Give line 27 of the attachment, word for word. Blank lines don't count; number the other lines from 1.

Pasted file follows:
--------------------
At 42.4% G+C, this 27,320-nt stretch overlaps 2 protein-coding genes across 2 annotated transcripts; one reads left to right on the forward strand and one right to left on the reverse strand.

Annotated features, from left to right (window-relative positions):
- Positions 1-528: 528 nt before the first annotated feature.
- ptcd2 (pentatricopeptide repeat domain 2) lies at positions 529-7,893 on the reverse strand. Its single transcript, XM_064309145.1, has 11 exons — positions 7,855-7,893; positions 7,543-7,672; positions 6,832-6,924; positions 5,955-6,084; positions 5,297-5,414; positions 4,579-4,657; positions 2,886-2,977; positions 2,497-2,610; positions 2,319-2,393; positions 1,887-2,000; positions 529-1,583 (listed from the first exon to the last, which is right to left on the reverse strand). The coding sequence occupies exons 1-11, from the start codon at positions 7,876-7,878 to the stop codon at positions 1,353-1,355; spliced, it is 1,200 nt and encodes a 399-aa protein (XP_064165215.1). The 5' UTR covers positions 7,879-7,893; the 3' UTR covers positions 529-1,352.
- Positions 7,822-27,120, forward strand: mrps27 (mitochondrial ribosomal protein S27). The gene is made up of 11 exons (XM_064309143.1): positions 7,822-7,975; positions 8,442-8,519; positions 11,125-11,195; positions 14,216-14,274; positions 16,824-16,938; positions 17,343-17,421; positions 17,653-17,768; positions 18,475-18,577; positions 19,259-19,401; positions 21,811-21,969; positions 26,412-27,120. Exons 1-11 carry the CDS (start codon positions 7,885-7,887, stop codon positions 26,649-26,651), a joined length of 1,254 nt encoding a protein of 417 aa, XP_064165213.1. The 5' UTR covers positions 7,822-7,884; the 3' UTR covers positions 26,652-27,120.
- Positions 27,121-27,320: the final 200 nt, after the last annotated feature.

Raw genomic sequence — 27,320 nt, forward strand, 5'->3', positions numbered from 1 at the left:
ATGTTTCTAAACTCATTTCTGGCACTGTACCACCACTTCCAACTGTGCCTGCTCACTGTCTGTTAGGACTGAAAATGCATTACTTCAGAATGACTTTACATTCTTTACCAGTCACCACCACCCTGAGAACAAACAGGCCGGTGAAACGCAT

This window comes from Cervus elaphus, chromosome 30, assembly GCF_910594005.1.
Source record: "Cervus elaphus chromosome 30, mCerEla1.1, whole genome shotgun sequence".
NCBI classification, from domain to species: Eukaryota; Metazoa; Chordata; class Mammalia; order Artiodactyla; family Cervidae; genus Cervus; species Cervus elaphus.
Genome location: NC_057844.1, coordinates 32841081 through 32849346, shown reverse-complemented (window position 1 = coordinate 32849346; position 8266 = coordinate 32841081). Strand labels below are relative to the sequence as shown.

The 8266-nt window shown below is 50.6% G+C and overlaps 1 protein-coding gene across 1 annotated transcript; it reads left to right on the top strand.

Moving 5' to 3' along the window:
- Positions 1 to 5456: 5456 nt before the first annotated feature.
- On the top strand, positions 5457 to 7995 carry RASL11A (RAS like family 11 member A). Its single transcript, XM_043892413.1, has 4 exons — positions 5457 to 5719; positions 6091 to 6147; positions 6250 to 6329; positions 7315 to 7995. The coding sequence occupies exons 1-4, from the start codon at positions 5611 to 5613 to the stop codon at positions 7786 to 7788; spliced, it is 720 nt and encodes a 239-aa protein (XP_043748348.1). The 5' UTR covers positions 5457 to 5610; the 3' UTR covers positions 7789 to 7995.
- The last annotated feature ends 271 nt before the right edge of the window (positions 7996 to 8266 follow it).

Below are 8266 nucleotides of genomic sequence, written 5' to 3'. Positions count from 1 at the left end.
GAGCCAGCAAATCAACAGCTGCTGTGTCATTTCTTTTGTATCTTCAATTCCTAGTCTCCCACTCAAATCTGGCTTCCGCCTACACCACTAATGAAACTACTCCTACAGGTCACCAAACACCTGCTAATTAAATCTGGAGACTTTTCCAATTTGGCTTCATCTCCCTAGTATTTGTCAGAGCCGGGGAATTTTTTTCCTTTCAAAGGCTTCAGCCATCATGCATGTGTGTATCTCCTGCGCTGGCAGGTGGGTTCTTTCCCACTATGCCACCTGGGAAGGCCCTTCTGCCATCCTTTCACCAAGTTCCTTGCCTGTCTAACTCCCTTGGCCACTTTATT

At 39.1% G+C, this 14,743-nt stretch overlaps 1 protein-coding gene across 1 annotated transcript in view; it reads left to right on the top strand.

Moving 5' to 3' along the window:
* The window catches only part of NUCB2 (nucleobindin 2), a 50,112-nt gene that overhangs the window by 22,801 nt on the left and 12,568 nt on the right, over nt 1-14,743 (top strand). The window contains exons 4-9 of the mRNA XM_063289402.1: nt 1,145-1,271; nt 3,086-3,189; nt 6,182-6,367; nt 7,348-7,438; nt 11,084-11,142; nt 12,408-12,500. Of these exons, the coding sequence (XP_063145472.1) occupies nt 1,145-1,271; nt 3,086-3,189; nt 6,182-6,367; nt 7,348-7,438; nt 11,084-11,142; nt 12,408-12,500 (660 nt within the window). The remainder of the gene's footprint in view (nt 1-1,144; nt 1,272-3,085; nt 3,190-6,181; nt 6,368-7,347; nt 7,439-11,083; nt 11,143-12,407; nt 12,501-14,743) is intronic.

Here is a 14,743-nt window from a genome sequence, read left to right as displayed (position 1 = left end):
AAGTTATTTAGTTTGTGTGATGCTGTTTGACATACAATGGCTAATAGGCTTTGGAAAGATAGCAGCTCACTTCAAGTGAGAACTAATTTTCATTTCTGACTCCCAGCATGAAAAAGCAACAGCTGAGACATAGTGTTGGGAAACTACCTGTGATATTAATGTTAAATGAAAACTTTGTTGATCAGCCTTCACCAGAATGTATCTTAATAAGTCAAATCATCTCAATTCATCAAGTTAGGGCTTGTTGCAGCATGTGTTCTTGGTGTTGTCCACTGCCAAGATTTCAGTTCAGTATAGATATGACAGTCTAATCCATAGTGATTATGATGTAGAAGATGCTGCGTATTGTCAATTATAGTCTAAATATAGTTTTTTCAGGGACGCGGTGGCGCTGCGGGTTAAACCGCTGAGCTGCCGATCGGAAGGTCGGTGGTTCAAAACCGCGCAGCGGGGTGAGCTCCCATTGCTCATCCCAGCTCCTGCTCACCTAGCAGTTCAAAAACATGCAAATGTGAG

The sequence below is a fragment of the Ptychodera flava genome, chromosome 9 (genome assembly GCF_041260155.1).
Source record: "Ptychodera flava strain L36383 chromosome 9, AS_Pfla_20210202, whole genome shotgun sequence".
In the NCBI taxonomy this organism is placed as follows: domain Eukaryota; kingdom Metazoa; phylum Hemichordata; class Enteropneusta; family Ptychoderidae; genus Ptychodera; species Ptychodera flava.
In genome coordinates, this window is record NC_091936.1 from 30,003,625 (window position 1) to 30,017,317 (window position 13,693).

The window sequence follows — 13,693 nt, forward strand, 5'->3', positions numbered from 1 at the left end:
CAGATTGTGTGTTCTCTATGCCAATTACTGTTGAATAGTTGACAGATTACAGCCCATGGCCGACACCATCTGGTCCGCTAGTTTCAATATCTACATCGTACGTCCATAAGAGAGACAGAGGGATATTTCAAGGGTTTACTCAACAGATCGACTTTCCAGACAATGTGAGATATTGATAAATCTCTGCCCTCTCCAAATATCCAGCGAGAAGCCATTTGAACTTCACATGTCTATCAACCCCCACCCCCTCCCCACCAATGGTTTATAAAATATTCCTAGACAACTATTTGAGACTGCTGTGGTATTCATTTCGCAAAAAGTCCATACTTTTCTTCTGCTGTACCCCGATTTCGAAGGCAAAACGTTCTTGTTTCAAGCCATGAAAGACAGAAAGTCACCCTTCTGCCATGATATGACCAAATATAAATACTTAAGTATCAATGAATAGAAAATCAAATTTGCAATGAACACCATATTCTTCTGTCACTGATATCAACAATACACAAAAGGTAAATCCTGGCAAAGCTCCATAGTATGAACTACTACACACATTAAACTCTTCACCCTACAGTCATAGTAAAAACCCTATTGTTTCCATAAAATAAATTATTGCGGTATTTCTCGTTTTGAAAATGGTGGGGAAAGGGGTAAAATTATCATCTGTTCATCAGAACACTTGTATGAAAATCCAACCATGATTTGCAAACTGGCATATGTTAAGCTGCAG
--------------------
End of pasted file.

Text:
In the NCBI taxonomy this organism is placed as follows: domain Eukaryota; kingdom Metazoa; phylum Hemichordata; class Enteropneusta; family Ptychoderidae; genus Ptychodera; species Ptychodera flava.